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Written by Gayle Fisher

Perfect for a shade garden!

My first hostas were left behind plants. When we moved to the farm, I discovered them protruding from the ground around an old milk barn. I had never grown hosta and neither had my mother so this was a new plant for me. I carefully moved them to a more prominent location. The same plants are still thriving.

Hostas (hosta) are among the top plants for a shade garden. They are a long-lived, easy-to-grow perennial. These lush mounds of foliage can be as small as two inches or more than three feet high. Hostas come in a diverse range of color and patterns. Leaf color can be chartreuse, blue-gray, blue-green, green and variegated plants have touches of white, cream and yellow. Leaves can be heart-shaped, nearly round or lance-shaped. There are hundreds of plants from which to choose, and breeders add new ones each year. If you are just getting started with hostas, the old tried and true are the easiest for beginners. I have a common green and a few “Royal Standards.” When you get leftovers, they are not usually the gardeners’ prize possession.

Hostas will tolerate a large range of soil conditions but grow best in medium to full shade in evenly moist soil that is rich in organic matter. Shade is a necessity here in Tennessee where the summers are long and hot. They are clumping in form and will keep their colors best when planted in a cool shady spot that receives good light but no direct sun. Flowers are of little importance; foliage shape and color are the reasons to grow this plant.

They can be moved in the garden at any time of the year when the ground can be worked. Before planting, dig the soil deep and amend with compost. Spring is the perfect time to move them. Like houseplants, brown edges on the leaves are a sign of lack of water.

When planting, give your hostas room to grow. A good rule is space plants as far apart as their height at maturity. Hostas are divided into large, medium and small just like tee shirts. You can decide which size best suits your garden.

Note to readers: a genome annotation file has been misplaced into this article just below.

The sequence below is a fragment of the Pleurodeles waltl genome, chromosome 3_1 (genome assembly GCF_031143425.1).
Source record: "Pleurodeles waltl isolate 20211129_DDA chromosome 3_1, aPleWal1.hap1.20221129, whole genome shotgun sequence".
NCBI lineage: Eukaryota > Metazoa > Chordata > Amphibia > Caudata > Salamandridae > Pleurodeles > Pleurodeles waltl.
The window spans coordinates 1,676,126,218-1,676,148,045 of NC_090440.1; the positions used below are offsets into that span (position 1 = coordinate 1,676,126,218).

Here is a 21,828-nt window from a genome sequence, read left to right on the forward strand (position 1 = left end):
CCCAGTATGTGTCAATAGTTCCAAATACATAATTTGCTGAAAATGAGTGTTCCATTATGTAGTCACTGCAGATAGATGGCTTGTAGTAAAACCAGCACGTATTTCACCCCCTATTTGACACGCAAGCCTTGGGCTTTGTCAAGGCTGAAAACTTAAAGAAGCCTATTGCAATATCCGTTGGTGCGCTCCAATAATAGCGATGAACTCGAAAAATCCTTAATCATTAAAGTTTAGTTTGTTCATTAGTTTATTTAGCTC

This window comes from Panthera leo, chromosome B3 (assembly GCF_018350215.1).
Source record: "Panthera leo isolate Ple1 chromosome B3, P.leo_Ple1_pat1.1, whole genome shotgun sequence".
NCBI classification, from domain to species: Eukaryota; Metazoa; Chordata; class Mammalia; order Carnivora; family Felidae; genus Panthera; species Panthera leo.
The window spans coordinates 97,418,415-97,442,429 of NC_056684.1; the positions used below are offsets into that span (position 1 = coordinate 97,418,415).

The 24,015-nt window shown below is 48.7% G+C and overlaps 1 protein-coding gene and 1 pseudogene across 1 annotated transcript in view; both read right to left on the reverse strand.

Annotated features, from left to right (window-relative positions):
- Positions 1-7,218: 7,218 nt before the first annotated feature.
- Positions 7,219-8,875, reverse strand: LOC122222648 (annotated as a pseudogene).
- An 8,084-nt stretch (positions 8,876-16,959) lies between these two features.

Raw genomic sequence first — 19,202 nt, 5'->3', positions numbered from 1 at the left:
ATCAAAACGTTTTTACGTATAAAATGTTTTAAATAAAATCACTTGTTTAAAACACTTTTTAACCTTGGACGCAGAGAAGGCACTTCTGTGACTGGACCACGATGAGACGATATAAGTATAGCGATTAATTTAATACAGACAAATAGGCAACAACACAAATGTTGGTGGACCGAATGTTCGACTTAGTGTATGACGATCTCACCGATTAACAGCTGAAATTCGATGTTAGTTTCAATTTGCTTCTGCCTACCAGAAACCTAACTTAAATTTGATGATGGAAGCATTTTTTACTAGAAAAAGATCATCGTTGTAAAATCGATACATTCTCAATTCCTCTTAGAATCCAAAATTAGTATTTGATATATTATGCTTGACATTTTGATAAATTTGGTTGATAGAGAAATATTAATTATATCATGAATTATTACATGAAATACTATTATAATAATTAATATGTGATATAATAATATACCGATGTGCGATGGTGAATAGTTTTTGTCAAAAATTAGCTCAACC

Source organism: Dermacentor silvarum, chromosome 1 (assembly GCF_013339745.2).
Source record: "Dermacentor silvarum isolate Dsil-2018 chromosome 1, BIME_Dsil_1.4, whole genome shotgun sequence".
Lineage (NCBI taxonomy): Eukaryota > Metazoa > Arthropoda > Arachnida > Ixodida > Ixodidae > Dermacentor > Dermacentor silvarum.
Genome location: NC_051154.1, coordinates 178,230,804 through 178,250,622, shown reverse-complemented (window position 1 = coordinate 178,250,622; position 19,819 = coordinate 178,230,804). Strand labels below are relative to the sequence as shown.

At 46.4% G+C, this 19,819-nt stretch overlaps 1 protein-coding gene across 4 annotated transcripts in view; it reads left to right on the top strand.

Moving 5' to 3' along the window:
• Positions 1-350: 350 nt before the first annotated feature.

These leafy plants emerge late in spring and make a great companion planting in beds with hardy spring bulbs. They require little care to look their best. Division is not necessary; they don’t die out in the center and rarely become crowded. Mulching in the spring will keep down weeds and keep the soil moist and cool. Keep mulch away from the stalk to minimize problems with rotting. If slugs are a problem, it’s best not to mulch at all. You can cut the leaves after the first hard frost.

Other shade loving plants in our area are ferns, bleeding heart and hellebores. Jacob’s ladder and Virginia bluebells are also natural companions. Hostas are most striking when planted in large drifts. They also work well as ground covers and edging. They can be grown successfully in containers.

Voles, chipmunks and rodents love the fleshy crowns and roots of hostas. I have put several in containers, trying to keep voles at bay. Slugs still climbed up the pots and munched on my leaves. Now we have had an extremely cold December, and plants in pots always freeze harder than those in the ground. I hope the roots did not totally freeze, or I will be back to my original left behind plants.

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Gayle Fisher

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